The RBI and the government have been doing their best to bring the economy back on track amid COVID-19. What more measures can the RBI and the government take to further boost the economy?

Monetary policy support has been more proactive and pre-emptive since the first phase of COVID. There has been the deployment of unconventional monetary policy measures that distribute liquidity among all stakeholders and expand the financial safety net.

In the near term, the state-wise response should ideally focus on managing labour market dislocations and ensuring tailor-made income support for the segments that were hit by COVID. We estimate that amidst various push and pull, there is a likelihood of fiscal slippage to the tune of around 0.5 percent from the initially budgeted 6.8 percent.

Despite the slippage, the effective fiscal impulse will still be negative in FY22. Given the limited efficacy of the current monetary easing, continued countercyclical fiscal policy support—and avoiding a premature consolidation—remains crucial.

Given the improving economic data points in the US, along with the easing COVID pressure amid large-scale vaccination, do you think the Federal Reserve can hint at a slowdown in bond purchase plan in the second half of 2021?

The June meeting already saw a hawkish turn of FAIT (flexible average inflation targeting), with the median dot indicating two rate hikes in 2023. Less surprising, but hawkish nonetheless, Chair Jerome Powell indicated they have begun talking about when tapering will begin.

While he indicated they are 'a ways away' from the 'substantial further progress' goals needed to actually start tapering, he also indicated that economic progress is being made and the tapering discussion will continue in 'upcoming meetings'.

He underscored that any adjustment would be communicated 'well in advance'. But he didn't do much to expand on the definitions of 'substantial further progress' or 'well in advance'.

We still see tapering not starting before Q1CY22. The most notable changes were related to public health developments, with Powell acknowledging the pace of vaccination changing the growth prospects dramatically.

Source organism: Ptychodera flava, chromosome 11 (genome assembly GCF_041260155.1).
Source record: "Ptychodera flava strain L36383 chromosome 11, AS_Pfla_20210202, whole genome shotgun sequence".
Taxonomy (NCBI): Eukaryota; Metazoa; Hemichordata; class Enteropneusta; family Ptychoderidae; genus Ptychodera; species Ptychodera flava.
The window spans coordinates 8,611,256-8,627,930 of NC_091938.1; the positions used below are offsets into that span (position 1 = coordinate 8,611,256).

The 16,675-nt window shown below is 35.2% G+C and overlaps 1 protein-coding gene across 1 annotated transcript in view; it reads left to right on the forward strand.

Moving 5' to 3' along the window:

More broadly, it appears that faster progress towards reopening and higher inflation surprises revealed some hawks in the FOMC (Federal Open Market Committee), but we suspect that leadership is predominantly anchored at zero or one hike in 2023. We continue to look for tapering starting in Q1CY22 and for a possible lift-off only in late 2023.

Do you think rising inflation in the US can be a risk?

The US inflation is 5 percent at this point. It has been surging over the past couple of months, partly led by a very favourable base effect, supply-side constraints, of both goods and services, and a mild demand improvement.

The May US CPI inflation beat expectations again with another solid monthly gains, leading to headline and core YoY growth climbing a further 5 percent and 3.8 percent (consensus 3.4 percent), respectively -- and the highest since 2008 and 1992, respectively.

However, with supply-chain disruptions impacting the auto sector and relative normalisation in the travel sector, it continues to look like temporary reopening-sensitive factors are driving inflation higher.

The surge in used-vehicle prices reflects shortage of chips amid increased demand. Other reopening-sensitive components like airfares, lodging, food-away-from home etc. continue to drive core inflation. All these components seem to have contributed almost 50 percent+ to CPI MoM gains in May (albeit lower than the 60 percent+ contribution in April, implying some demand improvement).

We reckon the above readings are possible for short periods of time. But we maintain that the underlying inflation trend will firm only modestly as recovery continues. We anticipate moderation in YoY inflation in Q3CY21. Inflation volatility does not imply inflation sustainability. We don’t see the US fiscal package causing runaway inflation. The fiscal package is not an immediate shot to the economy but will be disseminated over the years.

We maintain that the core ingredients for sustained inflation are missing and the 'low-inflation' scenario is here to stay. Our views are shaped largely by the experience of recent decades that featured modest and steady inflation. COVID-led slack could instead curtail global price pressures for long.

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Sunil Shankar Matkar
first published: Jun 26, 2021 07:54 am